One of my first actions with Pinoccio was to give a demo at Rachel Kalmar’s Sensored meetup. In order to demonstrate the board’s ability to tie together smartphones, WiFi, and radio, I built the Sneeze-Ray Remote-Controlled Nose Tickler! It’s the latest in human-computer-interface (short for “humans with computers in, on, or about the face”) technology. :) This little assembly (including glasses, controller pendant, and nose-feather) enables anyone, anywhere, to tickle your nose with the push of an Internet button.
Every time I see “Sneeze-Ray”, Dr. Horrible starts playing in my head…
I think this was much more successful as an instructable than a presentation: although the audience really dug it (and everybody wanted to give it a try), it was pretty tough for them to tell what was going on, since the nose-tickling motion isn’t obvious from a distance.
Oh, right: this is what a Pinoccio Scout looks like (with a couple of LEDs on it). :)
So, for Nick Pinkston’s Hardware Startup Meetup, I planned something a bit more flashy. It turned into a demonstration of one of my most precious acquired skills: pulling together something cool at the last minute. If you’re pressed for time, you’ve got to push aside any feelings of hopelessness, reassess the situation constantly, consider what minimal investment will get you the maximum effect, and take stock of all materials available to you. Don’t be afraid to discard plans! There’ll be time to build them later.
In this case, we started shipping to our IndieGogo backers the same day I’d been planning to spend building my demo. So, I spent the afternoon polishing documentation and sending updates to our backers and friends, and by the time that was done, I had only an hour or so left to build. The worktable held a number of cheap light-up yo-yos, some clear HexBug packaging spheres, and an array of microcontrollers. 30 minutes later, my grand scheme clearly wasn’t going to happen. I socketed bright white LEDs into a couple of Scouts and packed everything up, resolving to come up with something on the Caltrain down to South San Francisco.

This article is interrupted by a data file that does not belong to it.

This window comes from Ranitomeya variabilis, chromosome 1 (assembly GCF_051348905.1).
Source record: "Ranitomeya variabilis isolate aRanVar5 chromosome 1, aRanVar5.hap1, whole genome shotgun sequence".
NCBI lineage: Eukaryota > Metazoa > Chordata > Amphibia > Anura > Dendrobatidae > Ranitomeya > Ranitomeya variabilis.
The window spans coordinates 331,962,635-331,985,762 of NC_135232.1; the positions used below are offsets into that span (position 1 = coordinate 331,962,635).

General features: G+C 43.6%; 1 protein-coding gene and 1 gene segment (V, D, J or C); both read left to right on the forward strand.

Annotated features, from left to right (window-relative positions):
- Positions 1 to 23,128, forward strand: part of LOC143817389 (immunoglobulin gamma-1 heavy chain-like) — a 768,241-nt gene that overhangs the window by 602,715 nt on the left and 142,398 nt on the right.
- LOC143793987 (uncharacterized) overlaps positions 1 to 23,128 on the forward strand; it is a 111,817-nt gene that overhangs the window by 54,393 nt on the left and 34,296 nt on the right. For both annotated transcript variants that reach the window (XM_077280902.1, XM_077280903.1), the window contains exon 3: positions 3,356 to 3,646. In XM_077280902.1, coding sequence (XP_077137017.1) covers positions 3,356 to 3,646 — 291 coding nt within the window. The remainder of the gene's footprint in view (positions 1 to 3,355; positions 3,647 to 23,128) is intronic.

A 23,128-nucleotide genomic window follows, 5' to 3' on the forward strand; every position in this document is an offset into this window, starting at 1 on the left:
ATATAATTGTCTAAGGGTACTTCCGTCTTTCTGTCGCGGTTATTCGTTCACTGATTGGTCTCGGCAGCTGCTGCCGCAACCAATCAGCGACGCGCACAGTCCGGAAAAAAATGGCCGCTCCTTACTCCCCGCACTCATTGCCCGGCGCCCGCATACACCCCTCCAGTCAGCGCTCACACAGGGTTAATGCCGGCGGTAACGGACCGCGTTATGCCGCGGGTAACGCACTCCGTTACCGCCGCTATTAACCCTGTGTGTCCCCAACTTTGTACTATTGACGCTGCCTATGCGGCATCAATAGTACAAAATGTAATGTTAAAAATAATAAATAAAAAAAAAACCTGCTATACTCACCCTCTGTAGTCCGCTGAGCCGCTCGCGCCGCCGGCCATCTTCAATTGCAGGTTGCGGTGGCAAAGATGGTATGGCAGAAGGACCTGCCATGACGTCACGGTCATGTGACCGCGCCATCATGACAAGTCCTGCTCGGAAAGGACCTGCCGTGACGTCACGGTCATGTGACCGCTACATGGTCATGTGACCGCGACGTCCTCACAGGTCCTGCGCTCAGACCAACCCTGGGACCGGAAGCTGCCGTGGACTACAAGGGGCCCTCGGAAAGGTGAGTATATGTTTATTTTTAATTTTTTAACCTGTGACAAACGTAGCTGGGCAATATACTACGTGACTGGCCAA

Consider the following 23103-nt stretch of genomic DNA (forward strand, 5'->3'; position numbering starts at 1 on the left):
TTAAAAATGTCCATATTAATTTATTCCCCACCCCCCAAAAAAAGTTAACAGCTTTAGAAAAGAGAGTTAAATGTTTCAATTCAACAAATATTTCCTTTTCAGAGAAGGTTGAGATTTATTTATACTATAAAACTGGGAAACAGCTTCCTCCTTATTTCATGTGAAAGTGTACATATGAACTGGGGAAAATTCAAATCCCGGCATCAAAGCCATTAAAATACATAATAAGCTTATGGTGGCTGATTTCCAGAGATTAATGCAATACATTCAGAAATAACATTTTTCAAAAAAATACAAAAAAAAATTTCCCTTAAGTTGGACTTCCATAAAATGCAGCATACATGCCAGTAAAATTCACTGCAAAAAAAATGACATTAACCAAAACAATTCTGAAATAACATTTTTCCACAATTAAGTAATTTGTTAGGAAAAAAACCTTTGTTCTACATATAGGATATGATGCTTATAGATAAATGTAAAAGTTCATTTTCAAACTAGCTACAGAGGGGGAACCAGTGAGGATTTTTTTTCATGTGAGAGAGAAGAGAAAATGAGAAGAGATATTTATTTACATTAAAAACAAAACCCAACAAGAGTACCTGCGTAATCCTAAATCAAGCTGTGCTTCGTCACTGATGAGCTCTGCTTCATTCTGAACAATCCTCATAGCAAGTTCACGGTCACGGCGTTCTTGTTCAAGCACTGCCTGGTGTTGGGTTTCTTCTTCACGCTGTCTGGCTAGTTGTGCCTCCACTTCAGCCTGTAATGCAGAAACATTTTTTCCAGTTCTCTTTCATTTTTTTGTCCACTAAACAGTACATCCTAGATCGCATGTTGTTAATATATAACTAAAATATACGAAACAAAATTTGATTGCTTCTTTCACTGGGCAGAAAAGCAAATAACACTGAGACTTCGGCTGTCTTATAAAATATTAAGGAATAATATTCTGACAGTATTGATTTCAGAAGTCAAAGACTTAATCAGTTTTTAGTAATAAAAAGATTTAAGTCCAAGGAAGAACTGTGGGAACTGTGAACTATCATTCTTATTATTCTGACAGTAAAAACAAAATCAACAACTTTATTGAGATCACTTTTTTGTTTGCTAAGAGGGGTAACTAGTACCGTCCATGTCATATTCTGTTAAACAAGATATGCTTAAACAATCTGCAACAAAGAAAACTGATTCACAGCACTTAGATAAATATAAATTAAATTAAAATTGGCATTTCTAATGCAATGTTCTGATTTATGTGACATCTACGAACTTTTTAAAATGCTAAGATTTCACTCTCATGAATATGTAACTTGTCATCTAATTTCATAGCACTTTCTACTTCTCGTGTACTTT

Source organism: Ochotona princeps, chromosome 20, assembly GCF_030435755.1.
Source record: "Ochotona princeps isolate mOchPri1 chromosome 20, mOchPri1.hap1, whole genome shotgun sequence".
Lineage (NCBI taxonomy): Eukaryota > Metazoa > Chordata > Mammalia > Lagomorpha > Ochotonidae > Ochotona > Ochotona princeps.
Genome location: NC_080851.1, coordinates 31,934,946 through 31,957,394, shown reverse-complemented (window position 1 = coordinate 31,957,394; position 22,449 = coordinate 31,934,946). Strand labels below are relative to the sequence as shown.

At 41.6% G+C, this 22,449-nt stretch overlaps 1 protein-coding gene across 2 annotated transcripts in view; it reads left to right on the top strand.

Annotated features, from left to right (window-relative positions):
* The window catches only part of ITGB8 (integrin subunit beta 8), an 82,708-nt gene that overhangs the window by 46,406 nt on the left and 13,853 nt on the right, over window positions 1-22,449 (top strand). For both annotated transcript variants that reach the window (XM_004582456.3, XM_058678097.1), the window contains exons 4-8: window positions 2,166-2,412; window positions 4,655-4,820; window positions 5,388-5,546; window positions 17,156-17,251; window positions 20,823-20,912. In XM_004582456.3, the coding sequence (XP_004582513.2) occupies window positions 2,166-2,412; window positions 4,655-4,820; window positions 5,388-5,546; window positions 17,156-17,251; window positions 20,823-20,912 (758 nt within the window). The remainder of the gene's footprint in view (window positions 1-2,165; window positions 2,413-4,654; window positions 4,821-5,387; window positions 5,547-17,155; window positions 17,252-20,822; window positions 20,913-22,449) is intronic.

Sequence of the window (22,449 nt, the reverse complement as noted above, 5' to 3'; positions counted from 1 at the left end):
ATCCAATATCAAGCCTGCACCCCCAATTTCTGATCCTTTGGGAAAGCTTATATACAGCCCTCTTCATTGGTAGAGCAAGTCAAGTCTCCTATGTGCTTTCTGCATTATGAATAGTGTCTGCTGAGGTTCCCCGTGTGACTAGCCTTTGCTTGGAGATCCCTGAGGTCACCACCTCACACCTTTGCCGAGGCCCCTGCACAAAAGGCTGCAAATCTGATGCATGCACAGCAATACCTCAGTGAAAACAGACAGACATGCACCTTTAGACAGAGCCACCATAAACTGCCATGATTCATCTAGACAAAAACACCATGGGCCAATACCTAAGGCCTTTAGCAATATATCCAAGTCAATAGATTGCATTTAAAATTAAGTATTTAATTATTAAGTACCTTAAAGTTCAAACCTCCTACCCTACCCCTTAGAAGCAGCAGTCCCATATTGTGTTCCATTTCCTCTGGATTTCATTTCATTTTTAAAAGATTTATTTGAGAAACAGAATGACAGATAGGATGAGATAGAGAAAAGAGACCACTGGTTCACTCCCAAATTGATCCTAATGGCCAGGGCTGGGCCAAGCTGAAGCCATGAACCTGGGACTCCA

On the train, I modified the Sneeze-Ray’s code slightly to include an extra output pin and pointed the LEDs in different directions. Now, when I typed “blaze” into the console on my computer, a message would be sent via WiFi to one board (“Leonardo”), and relayed via radio from there to another board (“Michelangelo”). This would enable us to live-demo the radio communication range, which is one of the things people ask about most frequently.